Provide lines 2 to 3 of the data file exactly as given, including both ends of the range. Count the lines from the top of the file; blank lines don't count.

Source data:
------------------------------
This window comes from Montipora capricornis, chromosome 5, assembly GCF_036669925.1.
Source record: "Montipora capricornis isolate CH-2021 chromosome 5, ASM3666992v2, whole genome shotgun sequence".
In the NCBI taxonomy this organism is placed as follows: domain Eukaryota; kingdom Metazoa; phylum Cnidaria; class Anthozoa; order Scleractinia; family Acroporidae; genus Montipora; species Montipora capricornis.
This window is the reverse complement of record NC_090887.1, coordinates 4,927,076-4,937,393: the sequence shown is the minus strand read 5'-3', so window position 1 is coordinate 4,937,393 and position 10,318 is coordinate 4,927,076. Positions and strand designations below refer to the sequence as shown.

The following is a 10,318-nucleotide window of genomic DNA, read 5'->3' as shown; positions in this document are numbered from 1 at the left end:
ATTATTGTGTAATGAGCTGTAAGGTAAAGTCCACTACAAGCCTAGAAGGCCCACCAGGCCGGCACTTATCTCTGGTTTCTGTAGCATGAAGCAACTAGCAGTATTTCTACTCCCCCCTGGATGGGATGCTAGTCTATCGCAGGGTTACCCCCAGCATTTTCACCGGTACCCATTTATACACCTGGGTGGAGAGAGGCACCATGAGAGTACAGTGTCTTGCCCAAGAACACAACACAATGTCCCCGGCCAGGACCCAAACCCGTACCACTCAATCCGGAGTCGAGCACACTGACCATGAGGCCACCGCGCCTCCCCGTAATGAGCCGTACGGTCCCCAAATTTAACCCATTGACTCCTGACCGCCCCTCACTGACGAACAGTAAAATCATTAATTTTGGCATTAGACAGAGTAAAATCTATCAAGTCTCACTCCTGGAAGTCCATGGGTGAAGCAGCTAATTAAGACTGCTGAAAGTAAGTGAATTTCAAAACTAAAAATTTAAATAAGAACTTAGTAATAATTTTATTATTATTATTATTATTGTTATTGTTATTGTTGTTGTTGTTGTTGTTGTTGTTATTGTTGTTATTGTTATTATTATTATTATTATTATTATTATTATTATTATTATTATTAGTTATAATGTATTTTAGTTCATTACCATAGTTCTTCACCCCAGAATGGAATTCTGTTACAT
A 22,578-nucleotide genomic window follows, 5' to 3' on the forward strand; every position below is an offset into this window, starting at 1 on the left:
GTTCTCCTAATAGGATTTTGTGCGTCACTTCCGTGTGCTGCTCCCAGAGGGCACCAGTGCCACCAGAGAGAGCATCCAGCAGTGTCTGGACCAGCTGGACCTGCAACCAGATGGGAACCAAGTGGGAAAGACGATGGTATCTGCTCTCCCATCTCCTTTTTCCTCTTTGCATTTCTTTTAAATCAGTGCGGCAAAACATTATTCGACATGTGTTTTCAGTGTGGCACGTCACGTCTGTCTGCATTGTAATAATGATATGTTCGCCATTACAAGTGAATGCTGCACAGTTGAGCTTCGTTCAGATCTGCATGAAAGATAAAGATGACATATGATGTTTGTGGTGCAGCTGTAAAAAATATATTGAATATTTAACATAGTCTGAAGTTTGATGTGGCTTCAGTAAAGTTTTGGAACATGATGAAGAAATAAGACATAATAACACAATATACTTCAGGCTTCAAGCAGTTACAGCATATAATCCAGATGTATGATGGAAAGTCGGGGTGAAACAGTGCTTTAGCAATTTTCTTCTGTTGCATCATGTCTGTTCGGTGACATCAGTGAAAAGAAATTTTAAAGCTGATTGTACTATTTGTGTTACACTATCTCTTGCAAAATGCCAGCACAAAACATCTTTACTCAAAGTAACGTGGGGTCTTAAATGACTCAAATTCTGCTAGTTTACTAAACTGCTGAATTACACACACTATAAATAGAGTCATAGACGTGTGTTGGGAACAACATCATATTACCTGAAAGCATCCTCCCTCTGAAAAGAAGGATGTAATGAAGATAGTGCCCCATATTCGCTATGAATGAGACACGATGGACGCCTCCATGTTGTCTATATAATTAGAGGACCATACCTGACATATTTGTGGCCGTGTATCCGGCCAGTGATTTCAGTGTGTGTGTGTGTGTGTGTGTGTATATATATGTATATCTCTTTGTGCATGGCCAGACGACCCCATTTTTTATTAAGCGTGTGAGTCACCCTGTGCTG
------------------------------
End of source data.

Source record: "Montipora capricornis isolate CH-2021 chromosome 5, ASM3666992v2, whole genome shotgun sequence".
In the NCBI taxonomy this organism is placed as follows: domain Eukaryota; kingdom Metazoa; phylum Cnidaria; class Anthozoa; order Scleractinia; family Acroporidae; genus Montipora; species Montipora capricornis.